62 Squadron was formed at Filton, Gloucestershire in August 1916 and was posted to France in late 1917 but it seems Dixon remained in the UK. In August 1917 he was severely injured when the aircraft he was piloting crashed on take-off at a North Midlands airfield, presumably the exact location had to remain a secret. The Inquest found that either a problem with fuel supply or another defect in the engine meant there was insufficient speed which in turn caused the aircraft to nose dive from about 300 feet. Dixon sustained multiple fractures and died a week after the crash.

Burial in Fulwood

The Maxfield Memorial. The inscription remembering Eric Dixon is obscured by the tree

Dixon’s death was recorded by the registrar at  Ecclesall Bierlow.  This suggests that he had been at the military hospital at Collegiate Crescent, or one of its satellites, and thus his funeral took place at Fulwood. As a scion of the Dixon family the event attracted the attention of the newspapers. The cortege left his grandmother’s home in Broomhill escorted by about 250 men of the Royal Flying Corps and led by the Corps band. Arriving at the church, the coffin which was draped in a Union Flag and carried Dixon’s hat and sword on top was met by a 40 strong firing party lining the path to the church door. The service was led by a chaplain to the military hospital (confirming that Dixon had died in Sheffield) and the parish curate. At the grave, three volleys were fired and buglers of the Royal Engineers.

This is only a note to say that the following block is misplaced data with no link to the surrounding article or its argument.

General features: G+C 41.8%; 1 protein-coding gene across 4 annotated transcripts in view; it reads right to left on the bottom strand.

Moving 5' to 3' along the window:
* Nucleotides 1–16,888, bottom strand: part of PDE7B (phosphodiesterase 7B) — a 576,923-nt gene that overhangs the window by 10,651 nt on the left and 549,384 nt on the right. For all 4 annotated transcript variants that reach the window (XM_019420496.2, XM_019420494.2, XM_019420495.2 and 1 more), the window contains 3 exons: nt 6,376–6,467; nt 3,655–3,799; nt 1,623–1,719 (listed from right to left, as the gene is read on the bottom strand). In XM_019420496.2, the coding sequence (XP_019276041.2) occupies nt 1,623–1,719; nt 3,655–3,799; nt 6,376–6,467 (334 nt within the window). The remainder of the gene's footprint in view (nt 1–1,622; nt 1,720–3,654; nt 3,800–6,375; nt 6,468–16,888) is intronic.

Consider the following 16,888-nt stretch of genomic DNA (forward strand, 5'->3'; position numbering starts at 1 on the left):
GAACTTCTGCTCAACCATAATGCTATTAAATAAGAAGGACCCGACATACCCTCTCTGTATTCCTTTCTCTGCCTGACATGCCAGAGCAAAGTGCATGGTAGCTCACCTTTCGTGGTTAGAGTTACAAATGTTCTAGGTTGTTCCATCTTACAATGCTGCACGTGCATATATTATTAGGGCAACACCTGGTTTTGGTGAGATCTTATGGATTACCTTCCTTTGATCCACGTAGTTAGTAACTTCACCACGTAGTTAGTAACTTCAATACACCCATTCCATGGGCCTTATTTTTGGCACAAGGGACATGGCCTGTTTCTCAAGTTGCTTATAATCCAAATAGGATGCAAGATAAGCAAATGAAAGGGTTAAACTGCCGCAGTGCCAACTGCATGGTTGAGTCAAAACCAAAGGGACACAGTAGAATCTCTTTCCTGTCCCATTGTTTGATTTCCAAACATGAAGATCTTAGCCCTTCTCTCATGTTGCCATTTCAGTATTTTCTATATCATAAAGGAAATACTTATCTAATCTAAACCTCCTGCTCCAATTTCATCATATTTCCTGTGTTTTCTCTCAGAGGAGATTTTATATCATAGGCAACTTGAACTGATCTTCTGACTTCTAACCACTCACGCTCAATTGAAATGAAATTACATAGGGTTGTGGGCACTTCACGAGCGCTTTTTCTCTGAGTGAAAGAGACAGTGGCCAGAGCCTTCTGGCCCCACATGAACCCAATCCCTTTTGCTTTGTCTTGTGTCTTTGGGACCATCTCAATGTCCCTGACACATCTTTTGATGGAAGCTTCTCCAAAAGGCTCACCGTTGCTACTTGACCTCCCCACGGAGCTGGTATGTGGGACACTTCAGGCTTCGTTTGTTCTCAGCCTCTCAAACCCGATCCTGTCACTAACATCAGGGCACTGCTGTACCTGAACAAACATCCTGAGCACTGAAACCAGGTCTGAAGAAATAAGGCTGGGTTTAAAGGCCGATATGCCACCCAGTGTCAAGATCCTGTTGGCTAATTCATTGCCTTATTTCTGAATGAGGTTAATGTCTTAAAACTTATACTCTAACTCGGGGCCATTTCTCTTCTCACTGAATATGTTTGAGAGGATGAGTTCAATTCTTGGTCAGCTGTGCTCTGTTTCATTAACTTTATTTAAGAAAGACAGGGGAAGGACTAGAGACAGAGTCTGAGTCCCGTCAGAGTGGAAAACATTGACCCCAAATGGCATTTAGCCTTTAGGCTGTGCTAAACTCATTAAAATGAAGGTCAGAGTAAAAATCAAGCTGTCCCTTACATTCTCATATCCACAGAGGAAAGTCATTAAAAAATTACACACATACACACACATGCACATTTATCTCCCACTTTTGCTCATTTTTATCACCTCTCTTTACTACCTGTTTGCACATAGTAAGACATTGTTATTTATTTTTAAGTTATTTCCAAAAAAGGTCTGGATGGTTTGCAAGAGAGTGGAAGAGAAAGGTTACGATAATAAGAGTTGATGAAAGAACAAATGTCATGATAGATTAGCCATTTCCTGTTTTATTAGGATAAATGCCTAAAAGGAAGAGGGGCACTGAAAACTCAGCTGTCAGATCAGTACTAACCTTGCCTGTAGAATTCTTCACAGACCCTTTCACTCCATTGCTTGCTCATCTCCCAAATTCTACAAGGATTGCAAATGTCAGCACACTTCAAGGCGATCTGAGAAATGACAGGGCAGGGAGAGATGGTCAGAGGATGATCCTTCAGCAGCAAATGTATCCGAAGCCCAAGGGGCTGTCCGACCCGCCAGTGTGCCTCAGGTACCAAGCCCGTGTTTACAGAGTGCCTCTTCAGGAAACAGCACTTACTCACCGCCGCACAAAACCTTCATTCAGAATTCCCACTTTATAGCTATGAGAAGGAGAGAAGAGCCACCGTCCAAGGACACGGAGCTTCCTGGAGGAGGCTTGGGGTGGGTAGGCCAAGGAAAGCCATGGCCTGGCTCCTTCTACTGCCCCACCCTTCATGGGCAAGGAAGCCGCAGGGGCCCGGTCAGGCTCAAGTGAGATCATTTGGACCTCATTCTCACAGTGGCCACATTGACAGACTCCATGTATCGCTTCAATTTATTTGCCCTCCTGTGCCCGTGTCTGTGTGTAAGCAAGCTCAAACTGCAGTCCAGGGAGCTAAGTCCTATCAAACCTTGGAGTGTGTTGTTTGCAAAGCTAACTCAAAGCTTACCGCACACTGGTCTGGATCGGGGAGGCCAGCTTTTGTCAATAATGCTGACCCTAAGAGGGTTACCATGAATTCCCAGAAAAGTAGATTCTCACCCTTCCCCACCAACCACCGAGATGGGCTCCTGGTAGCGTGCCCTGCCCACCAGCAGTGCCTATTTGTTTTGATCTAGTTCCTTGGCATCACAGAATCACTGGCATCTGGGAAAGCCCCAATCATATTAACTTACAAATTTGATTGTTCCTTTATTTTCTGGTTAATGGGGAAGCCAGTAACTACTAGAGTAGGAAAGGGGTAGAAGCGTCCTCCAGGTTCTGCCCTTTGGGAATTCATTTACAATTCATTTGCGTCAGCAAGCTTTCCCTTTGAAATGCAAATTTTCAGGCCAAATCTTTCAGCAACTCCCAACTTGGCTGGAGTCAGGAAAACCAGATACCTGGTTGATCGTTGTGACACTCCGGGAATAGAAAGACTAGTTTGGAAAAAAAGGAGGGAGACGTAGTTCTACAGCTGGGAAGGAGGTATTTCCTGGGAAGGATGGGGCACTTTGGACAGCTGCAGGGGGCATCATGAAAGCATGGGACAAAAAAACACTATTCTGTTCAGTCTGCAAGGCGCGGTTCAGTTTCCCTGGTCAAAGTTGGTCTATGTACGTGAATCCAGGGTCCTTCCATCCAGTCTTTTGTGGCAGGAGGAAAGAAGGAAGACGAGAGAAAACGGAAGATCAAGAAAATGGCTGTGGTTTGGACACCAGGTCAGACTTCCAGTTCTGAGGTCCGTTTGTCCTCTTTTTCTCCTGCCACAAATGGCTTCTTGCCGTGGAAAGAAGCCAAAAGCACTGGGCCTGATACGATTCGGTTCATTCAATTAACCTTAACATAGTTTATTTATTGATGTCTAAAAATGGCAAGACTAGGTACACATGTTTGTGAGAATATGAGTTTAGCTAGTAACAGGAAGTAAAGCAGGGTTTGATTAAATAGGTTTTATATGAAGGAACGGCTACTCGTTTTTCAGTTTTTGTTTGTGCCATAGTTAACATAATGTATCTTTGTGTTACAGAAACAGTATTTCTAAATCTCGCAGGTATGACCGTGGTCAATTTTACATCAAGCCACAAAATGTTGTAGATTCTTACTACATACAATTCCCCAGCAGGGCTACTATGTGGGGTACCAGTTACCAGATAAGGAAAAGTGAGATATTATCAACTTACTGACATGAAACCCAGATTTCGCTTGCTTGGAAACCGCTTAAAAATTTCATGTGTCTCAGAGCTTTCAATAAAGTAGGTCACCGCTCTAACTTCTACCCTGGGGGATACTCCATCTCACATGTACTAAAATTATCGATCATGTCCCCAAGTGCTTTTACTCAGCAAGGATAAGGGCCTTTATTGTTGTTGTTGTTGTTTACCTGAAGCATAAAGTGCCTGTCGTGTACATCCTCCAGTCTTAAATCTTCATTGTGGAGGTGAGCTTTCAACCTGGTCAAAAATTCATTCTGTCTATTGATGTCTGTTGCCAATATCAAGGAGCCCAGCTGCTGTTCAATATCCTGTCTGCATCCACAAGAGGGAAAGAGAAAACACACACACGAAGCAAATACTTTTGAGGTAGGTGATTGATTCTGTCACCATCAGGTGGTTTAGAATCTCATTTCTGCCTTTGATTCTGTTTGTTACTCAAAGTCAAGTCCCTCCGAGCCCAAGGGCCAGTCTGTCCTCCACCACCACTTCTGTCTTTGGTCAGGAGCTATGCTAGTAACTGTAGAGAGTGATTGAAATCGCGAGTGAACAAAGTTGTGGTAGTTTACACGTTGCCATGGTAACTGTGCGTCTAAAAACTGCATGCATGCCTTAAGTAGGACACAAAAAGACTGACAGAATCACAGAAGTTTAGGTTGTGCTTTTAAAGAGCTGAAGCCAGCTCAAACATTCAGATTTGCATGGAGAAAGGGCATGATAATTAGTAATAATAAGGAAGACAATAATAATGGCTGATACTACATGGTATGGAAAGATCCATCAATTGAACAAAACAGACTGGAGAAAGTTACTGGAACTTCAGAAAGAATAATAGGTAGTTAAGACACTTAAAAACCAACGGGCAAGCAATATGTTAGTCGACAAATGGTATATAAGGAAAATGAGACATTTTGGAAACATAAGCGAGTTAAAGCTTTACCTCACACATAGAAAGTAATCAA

Henry Eric Dixon was laid to rest in a grave on the north side of the church. The grave belonged to his maternal grandfather, Henry Oates Maxfield, whose burial was the first. Later the grave received the bodies of Alfred Ernest Maxfield (son of Henry Oates), Albert Edward Dixon, Henry Eric’s father and husband of Henrietta (Nee Maxfield). The monument has a memorial on the right side:

Henry Eric DIXON Flight Commander R.F.C. killed
whilst flying on duty August 19. 1917, aged 27.
Eldest son of Albert Edward DIXON.

In 2021, the monument was moved from the grave which was then covered by an access road. The monument was repositioned in a crowded area about 10 metres to the north of its original position, along with others similarly displaced. It is no longer possibly to walk around the monument